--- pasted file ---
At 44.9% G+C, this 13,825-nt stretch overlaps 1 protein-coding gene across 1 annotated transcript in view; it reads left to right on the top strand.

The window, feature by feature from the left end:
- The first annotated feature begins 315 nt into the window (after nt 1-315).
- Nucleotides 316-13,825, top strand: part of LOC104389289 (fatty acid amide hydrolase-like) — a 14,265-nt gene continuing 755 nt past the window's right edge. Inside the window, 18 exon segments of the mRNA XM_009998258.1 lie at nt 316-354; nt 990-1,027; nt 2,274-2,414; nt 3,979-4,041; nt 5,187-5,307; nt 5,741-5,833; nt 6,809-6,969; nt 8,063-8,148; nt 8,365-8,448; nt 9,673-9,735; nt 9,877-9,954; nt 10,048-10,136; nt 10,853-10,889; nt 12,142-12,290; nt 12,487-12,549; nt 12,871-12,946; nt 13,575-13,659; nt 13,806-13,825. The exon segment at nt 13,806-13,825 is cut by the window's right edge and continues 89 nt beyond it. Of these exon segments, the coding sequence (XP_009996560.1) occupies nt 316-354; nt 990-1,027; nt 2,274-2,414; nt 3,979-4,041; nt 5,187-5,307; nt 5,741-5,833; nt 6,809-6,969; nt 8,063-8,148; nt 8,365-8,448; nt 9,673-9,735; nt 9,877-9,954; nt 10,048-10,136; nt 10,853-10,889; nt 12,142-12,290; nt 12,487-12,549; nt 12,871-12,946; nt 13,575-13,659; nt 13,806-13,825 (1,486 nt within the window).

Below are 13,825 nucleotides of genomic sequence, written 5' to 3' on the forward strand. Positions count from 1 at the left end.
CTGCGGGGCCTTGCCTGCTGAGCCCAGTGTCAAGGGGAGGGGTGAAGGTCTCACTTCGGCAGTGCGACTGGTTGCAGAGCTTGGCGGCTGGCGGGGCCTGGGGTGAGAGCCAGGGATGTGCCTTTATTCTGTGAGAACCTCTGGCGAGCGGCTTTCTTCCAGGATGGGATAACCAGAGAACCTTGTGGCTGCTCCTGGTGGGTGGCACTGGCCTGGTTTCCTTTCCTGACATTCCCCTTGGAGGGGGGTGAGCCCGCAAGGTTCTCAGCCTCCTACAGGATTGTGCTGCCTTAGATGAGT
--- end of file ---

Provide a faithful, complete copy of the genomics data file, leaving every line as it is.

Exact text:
At 44.9% G+C, this 13,825-nt stretch overlaps 1 protein-coding gene across 1 annotated transcript in view; it reads left to right on the top strand.

The window, feature by feature from the left end:
- The first annotated feature begins 315 nt into the window (after nt 1-315).
- Nucleotides 316-13,825, top strand: part of LOC104389289 (fatty acid amide hydrolase-like) — a 14,265-nt gene continuing 755 nt past the window's right edge. Inside the window, 18 exon segments of the mRNA XM_009998258.1 lie at nt 316-354; nt 990-1,027; nt 2,274-2,414; nt 3,979-4,041; nt 5,187-5,307; nt 5,741-5,833; nt 6,809-6,969; nt 8,063-8,148; nt 8,365-8,448; nt 9,673-9,735; nt 9,877-9,954; nt 10,048-10,136; nt 10,853-10,889; nt 12,142-12,290; nt 12,487-12,549; nt 12,871-12,946; nt 13,575-13,659; nt 13,806-13,825. The exon segment at nt 13,806-13,825 is cut by the window's right edge and continues 89 nt beyond it. Of these exon segments, the coding sequence (XP_009996560.1) occupies nt 316-354; nt 990-1,027; nt 2,274-2,414; nt 3,979-4,041; nt 5,187-5,307; nt 5,741-5,833; nt 6,809-6,969; nt 8,063-8,148; nt 8,365-8,448; nt 9,673-9,735; nt 9,877-9,954; nt 10,048-10,136; nt 10,853-10,889; nt 12,142-12,290; nt 12,487-12,549; nt 12,871-12,946; nt 13,575-13,659; nt 13,806-13,825 (1,486 nt within the window).

Below are 13,825 nucleotides of genomic sequence, written 5' to 3' on the forward strand. Positions count from 1 at the left end.
CTGCGGGGCCTTGCCTGCTGAGCCCAGTGTCAAGGGGAGGGGTGAAGGTCTCACTTCGGCAGTGCGACTGGTTGCAGAGCTTGGCGGCTGGCGGGGCCTGGGGTGAGAGCCAGGGATGTGCCTTTATTCTGTGAGAACCTCTGGCGAGCGGCTTTCTTCCAGGATGGGATAACCAGAGAACCTTGTGGCTGCTCCTGGTGGGTGGCACTGGCCTGGTTTCCTTTCCTGACATTCCCCTTGGAGGGGGGTGAGCCCGCAAGGTTCTCAGCCTCCTACAGGATTGTGCTGCCTTAGATGAGT